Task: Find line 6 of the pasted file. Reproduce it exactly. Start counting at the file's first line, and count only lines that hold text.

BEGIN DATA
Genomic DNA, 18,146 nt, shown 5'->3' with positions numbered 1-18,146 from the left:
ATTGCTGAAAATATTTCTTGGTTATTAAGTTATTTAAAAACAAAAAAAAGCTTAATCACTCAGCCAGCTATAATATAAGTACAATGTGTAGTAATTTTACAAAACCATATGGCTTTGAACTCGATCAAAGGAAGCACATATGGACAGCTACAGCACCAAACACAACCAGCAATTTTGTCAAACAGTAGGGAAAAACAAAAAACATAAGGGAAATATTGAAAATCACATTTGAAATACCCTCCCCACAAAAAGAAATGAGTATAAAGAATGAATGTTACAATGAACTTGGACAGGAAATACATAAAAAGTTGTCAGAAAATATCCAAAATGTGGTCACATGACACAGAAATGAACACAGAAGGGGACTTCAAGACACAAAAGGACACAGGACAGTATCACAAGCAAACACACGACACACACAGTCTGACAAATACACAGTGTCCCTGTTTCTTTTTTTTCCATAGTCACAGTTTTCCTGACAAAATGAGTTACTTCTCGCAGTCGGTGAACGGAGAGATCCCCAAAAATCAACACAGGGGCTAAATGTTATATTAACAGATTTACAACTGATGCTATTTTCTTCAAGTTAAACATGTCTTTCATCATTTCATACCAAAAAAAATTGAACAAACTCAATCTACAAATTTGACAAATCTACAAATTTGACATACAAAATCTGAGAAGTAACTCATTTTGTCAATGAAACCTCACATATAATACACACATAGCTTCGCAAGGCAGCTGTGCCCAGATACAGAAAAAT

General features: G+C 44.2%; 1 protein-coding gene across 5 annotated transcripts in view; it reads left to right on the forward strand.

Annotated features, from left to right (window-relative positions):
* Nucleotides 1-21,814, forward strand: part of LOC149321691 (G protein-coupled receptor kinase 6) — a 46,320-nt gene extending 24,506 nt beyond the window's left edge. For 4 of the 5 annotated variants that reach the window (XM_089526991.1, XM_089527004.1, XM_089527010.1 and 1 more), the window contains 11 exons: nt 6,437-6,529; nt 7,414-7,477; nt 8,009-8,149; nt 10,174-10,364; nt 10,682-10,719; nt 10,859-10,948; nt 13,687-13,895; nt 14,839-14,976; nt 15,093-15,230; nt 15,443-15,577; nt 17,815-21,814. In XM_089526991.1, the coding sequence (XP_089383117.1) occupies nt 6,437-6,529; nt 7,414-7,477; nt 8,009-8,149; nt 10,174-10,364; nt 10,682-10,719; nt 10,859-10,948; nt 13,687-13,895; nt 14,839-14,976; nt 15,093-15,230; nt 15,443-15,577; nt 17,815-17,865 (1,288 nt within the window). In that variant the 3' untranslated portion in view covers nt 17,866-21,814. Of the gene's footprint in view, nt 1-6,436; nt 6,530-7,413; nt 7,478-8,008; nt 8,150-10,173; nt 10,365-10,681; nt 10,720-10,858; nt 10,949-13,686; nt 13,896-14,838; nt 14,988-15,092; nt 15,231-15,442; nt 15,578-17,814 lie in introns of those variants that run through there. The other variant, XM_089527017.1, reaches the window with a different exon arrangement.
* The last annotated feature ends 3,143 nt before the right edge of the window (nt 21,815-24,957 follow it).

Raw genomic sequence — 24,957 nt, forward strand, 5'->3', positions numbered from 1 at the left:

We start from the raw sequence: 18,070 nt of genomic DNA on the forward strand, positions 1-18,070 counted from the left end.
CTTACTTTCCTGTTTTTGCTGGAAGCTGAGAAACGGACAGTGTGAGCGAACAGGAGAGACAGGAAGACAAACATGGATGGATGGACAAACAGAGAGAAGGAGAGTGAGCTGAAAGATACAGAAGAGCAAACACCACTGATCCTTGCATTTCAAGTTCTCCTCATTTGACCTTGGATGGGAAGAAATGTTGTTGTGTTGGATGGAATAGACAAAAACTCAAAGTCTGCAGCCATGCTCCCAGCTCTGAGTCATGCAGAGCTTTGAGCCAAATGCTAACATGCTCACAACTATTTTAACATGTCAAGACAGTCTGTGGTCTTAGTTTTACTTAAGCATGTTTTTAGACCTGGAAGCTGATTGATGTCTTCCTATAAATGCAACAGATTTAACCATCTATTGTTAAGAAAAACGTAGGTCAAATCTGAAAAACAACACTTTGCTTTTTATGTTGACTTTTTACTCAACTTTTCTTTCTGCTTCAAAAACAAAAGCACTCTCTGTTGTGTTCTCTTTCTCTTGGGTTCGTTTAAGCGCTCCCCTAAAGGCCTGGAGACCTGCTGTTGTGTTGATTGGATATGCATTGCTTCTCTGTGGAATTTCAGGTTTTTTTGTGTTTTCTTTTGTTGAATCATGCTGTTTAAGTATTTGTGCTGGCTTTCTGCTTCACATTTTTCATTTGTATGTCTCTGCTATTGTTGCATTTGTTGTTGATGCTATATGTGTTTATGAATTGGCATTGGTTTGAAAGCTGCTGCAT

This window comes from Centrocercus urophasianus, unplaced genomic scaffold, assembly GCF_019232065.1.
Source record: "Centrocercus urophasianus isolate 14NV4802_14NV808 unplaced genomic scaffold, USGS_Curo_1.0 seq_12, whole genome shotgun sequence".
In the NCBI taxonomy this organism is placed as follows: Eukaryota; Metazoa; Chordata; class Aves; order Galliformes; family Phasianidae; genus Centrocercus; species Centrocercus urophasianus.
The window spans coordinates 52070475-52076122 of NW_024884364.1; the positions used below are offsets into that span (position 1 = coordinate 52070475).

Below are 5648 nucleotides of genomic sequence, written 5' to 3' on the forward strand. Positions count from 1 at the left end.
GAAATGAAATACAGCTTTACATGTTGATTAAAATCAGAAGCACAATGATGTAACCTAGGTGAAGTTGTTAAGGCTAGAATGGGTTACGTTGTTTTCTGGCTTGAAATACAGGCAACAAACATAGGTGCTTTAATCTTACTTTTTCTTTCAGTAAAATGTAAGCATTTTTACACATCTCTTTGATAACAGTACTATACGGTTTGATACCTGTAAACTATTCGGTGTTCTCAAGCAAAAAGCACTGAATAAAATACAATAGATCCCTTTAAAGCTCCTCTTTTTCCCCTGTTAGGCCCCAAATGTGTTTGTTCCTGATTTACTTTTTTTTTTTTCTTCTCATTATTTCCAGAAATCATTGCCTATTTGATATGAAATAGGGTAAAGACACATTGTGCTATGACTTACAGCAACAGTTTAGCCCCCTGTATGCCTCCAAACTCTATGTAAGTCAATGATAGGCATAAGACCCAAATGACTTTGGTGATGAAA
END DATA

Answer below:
* The last annotated feature ends 3,143 nt before the right edge of the window (nt 21,815-24,957 follow it).